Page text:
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Prefer getting around on two wheels rather than four? Use these apps to improve your cycling experience

We’re used to tech infusing itself into cars with the likes of CarPlay, but cyclists can benefit from apps too. This round-up digs into those that help you get to places in an optimum fashion, discover new cycling routes, repair a broken bike, and keep you pedaling during your downtime – even if you’re away from your ride.

Do of course take care when using apps while cycling. Secure your phone in a mount and don’t let it distract from what’s in front of you. Also, be mindful cycling routes in apps are often crowdsourced and may be dubbed ‘experimental’. So preview your journey before you set off.

Google Maps (free)

Apple’s been slow to add cycling directions to its own Maps app, and so coverage remains spotty. By contrast, Google’s route-finding for cyclists is far more mature.

As when driving, you can select from multiple routes for any journey, and you can download portions of maps for offline use at no charge. Cyclists benefit from elevation data, and you can preview an entire route using Street View imagery – useful to familiarize yourself when heading somewhere new.

Google Maps isn’t as specialized as route-finding apps specifically designed with cyclists in mind, but its robustness, immediacy and lack of a price tag are ideal for the more casual user.

Get Google Maps

Bikemap (free + IAP)

Bikemap ventures into specialist cycling territory by letting you peruse millions of user-created routes. Even when using the free plan, you can discover local routes that can be filtered by length, ascent, bike type and surface. And if you don’t find something suitable, you can plan or record your own journeys.

Any selected route lets you dig into its stats, and during a ride you get turn-by-turn directions. Niceties cost extra: $9.99/£8.99 monthly nets you offline maps, routes optimized for specific bike types, advanced map viewing options, a 3D route review and fall detection. But even for free, Bikemaps is a must for any cyclist looking to explore their locale.

Get Bikemap

Strava (free + IAP)

Although designed for a range of activities – including running, gym training, swimming and even yoga – Strava is especially popular with cyclists. It integrates nicely with Apple Watch or your iPhone, tracking your progress during rides, and later letting you dig into stats and GPS maps.

It’s great for testing yourself, whether you’re tracking during a ride or your training progress over time. But the social component adds another layer, letting you dig into local challenges, connect with friends, and compete for top place on leaderboards. Some of the deeper-dive features require a subscription, but this is another app that gives you plenty for free.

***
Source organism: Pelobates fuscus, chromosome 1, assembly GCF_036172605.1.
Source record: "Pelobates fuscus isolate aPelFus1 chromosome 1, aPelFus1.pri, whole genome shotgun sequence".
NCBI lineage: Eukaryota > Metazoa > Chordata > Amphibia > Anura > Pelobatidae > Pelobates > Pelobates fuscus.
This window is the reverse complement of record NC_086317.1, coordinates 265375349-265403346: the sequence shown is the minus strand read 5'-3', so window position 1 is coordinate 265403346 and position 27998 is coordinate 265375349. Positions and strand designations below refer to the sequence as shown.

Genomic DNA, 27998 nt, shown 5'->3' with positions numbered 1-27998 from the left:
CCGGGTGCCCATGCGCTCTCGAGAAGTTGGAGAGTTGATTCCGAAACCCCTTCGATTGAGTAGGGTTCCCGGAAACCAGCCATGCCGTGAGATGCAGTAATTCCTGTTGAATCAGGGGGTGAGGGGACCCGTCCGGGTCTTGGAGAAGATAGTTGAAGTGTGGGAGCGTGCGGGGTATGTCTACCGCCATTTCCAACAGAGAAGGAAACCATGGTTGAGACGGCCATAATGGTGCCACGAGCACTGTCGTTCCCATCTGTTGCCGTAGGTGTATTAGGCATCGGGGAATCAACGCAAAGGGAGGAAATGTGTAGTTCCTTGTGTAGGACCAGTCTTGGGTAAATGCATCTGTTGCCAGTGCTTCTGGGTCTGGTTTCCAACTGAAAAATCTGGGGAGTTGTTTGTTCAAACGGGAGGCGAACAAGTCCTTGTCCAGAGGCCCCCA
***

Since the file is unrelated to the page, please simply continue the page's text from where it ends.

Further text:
Get Strava

Komoot (free + IAP)

There’s a lot of overlap between Komoot and Bikemap, with their route directories, turn-by-turn navigation, offline maps (for a fee), and ability to create your own bespoke routes by tapping on a map or recording live. But Komoot has a very different feel.

The Discover tab feels magazine-like, with article-oriented collections of curated rides. We also liked the ‘find adventures’ feature, a friendly way to drill down into suitable rides, based on starting points, difficulty and duration. Again, Komoot’s a free download with optional extras (region packs; a premium sub with a slew of features) and so download it and Bikemap and discover which is the best fit for you.

Get Komoot

Bike Repair ($3.99/£3.49)

You might grumble about paying for a bike repair guide when others are available for free. But we recommend splashing out here. Unlike free guides, Bike Repair doesn’t require you sign up to anything, and it works even when you’re away from an internet connection.

Its various categories provide insight into dozens of repair guides, complete with annotated step-by-step photos. But it also wants to keep you in tip-top condition, by advising on what you should wear for the current day’s conditions, and looking into how to potentially eradicate aches and pains that can stem from a sub-optimal set-up.

Get Bike Repair

Rouvy (free + IAP)

If you can’t get outside – or don’t want to – Rouvy offers an alternative. With the requisite kit, you can cycle from the comfort of your own home, using your TV to view footage of virtual worlds whizzing by.

Thousands of videos are available – including races. And though it requires you invest – Rouvy’s monthly fee; supported equipment; time to set things up – it’s the closest you can get to the real thing, apart from the real thing itself.

Get Rouvy

Touchgrind BMX 2 (free + IAP)

If you’re in the mood for some extreme biking, but don’t fancy doing any extreme exercise, Touchgrind BMX 2 is an excellent option. Like all the Touchgrind games, it’s highly tactile, inviting you to use two fingers to control your on-screen ride and perform outlandish stunts.

The courses within the game are of the kind that very much aren’t recommended in the real world, and you get a proper sense of exhilaration as you soar through the air and rack up a level of combos to obliterate your high score.

Get Touchgrind BMX 2

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